If you have read my review of The Tour To End All Tours you will be aware that I had the pleasure of catching up with the main man of Lordi himself. Again I want to take the time to thank the security at the venue who helped out on the night to get me where I needed to be to do the interview (along with a gentleman from the Sabaton crew). I went around backstage of the venue following long corridors weaving around the building until I was ushered into the room where Mr Lordi himself was sitting.
I have to say it felt quite scary as he cuts an imposing figure in his outfit that is for sure. However, he was simply a pleasure to listen to with a very pleasant, in fact quite a soothing voice. He was also happy it seemed to chat away and he answered everything I had to ask. So without further ado let’s commence and see what the monsterman had to say…
CGCM: First of all thank you for taking time to speak with me on behalf of CGCM. How did the show go for you onstage?
Mr Lordi: Sweaty, as usual (laughs), good, standard, nothing to complain about (laughing away). It is always nicer when people like it than when they don’t (continues laughing).
All About The New Guitarist
CGCM: If I can ask you first about the fact you have a brand new guitarist Kone, can I ask how you found him or how it came about?
Mr Lordi: Funny enough we didn’t know him before, there were 3 or 4 guys I called before, you know asking them, but all of them said no for different reasons. Some wanted to but they couldn’t for whatever reasons. We had kind of run out of options, this all happened in a time period of 2 days actually. We had this one name actually and it took I think, em, 1 day to get his number. Our drummer Mana said “yeah, but he will be too busy, it’s not even worth to ask, he’s probably way too busy“, but when I called him he said immediately “Yeah, I am in” . And he’s a good guy (CGCM:he’s a fine guitar player): yeah he is VERY fine so…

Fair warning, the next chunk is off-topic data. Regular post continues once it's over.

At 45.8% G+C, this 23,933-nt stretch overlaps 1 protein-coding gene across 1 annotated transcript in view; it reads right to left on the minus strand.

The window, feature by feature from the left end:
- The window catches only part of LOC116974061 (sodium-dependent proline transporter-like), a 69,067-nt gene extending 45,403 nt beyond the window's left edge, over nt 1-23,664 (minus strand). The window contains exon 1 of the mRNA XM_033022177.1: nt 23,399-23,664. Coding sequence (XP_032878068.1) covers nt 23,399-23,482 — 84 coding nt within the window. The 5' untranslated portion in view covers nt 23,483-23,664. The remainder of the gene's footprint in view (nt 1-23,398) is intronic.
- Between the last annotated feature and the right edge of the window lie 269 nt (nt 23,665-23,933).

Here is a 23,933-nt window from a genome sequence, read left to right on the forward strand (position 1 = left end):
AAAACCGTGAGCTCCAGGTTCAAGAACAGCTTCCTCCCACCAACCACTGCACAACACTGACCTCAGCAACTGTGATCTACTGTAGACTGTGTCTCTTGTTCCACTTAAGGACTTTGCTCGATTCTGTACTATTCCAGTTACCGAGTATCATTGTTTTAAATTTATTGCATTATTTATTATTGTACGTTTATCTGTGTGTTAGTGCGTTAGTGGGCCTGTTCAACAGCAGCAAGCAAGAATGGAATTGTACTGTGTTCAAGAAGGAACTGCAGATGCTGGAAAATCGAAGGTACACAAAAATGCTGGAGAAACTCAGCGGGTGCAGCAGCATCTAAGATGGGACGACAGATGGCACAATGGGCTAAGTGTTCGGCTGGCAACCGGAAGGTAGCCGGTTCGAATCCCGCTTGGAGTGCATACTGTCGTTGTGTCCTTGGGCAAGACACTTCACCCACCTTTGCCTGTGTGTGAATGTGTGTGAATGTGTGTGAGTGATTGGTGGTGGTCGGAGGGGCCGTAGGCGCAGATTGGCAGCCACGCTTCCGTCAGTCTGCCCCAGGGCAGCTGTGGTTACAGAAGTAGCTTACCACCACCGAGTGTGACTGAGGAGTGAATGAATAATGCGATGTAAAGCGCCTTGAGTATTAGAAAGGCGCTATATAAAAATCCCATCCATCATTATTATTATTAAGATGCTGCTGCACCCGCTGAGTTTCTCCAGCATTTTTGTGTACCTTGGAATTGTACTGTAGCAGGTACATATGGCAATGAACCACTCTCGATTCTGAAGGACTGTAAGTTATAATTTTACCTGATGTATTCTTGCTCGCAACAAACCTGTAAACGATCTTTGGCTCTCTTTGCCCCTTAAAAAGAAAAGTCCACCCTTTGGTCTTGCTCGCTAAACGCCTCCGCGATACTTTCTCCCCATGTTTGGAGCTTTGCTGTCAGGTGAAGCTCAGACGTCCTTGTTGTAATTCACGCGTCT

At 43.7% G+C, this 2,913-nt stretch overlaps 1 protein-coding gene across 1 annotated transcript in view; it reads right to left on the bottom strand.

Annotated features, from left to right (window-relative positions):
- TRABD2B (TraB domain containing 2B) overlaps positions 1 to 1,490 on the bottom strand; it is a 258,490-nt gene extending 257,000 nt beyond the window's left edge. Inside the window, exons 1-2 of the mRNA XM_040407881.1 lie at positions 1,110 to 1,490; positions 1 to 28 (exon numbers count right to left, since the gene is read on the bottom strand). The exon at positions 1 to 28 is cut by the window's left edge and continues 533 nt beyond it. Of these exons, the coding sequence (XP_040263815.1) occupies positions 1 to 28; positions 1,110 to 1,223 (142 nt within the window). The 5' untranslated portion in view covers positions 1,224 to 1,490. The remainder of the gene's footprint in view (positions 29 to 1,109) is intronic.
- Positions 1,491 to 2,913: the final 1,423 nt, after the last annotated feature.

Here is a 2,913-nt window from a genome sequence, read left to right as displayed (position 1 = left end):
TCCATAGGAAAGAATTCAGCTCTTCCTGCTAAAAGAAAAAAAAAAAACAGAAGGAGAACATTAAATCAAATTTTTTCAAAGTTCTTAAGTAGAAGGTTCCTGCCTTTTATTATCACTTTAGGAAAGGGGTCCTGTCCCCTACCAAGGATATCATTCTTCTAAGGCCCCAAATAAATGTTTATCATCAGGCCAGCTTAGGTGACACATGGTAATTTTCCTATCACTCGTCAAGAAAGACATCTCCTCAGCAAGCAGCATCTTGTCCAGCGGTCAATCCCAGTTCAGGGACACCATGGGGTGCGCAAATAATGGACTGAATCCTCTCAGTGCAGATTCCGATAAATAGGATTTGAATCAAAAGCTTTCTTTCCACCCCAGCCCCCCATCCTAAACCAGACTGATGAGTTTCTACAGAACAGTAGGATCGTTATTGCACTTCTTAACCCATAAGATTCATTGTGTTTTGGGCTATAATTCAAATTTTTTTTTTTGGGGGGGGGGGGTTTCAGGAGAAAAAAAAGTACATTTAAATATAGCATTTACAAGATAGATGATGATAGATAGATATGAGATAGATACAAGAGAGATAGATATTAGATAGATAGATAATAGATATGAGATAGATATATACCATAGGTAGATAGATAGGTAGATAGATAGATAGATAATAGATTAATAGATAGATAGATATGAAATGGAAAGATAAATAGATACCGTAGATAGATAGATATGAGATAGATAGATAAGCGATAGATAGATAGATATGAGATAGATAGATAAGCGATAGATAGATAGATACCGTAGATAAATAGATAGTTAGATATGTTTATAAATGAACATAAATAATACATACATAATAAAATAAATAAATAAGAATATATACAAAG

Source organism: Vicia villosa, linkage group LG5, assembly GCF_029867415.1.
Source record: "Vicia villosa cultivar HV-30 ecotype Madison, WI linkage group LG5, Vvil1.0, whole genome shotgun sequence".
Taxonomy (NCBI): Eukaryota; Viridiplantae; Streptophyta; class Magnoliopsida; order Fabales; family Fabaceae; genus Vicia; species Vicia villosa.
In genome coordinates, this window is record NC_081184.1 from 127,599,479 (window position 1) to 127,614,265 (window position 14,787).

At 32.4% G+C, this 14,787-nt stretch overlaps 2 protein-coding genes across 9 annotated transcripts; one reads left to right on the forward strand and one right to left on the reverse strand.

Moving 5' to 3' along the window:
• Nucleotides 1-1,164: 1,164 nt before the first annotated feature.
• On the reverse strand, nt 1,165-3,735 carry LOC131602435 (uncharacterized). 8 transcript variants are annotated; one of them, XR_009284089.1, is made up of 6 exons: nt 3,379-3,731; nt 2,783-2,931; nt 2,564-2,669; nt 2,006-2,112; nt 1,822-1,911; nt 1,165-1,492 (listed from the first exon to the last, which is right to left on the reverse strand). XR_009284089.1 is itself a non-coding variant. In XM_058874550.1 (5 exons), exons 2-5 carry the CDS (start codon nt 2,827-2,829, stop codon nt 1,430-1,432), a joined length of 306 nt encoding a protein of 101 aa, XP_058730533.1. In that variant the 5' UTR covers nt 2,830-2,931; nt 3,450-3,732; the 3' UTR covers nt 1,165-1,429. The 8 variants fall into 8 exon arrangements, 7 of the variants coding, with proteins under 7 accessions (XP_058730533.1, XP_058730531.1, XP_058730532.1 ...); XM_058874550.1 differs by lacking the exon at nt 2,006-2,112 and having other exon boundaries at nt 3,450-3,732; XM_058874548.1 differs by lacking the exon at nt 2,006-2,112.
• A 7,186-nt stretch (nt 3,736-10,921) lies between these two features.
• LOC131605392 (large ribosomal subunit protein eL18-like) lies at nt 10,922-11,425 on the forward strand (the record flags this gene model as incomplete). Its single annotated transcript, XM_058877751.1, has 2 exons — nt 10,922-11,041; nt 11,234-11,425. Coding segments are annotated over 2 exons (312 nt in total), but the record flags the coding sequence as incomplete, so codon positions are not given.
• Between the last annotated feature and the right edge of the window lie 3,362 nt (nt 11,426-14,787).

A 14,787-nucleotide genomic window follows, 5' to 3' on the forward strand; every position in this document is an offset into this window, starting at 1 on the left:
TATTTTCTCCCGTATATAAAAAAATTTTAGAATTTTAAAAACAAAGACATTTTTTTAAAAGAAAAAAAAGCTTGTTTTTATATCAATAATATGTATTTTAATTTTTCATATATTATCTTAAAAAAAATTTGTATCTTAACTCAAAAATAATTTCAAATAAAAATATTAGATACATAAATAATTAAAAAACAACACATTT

CGCM: I notice that he is credited with co-writing some songs on the new album
Mr Lordi: In a few songs yes. He had some riffs yeah. That was his first task. When he joined the band which was last year in ’22, I had just fired our long-time guitar player Amen, and the next day I called him, and the first task that he had was to start immediately recording, getting in the process of recording this album (that being Screem Writers Guild) which we recorded pretty much a year ago now just before festival season. Some fans were asking when did we record that as we announced Amen was out and the new guy was in late May. We had the festivals and then our own 10-week tour in the fall and then suddenly we were coming up with a new album but of course, we had done all that before we announced anything. It was all done.
All About The Variety Of Styles
CGCM: One of the things that amazes me is the variety of styles on the new album. I take it you are fairly open to all kinds of styles…
Mr Lordi: Well apart from hip-hop and rap (laughs). Anything I like for sure
CGCM: There is even a country-type song on the album…
Mr Lordi: Well kind of, countryish (the “ish” is elongated with a laugh). Of course, our previous release was 7 albums of different styles, one of them was disco, another thrash and everything inbetween, so sure, yeah. The only comparison for me that is kind of obvious is Kiss as their catalogue is very wide in musical styles over 5 decades. I think Metallica have tried, but many bands stick to their guns and don’t go outside their backyard, like say AC/DC. (As he laughs he says something like “we go, whatever feels good at that moment“)
CGCM: When you are writing a song do you decide on a style for the song first or do you decide after you have it written?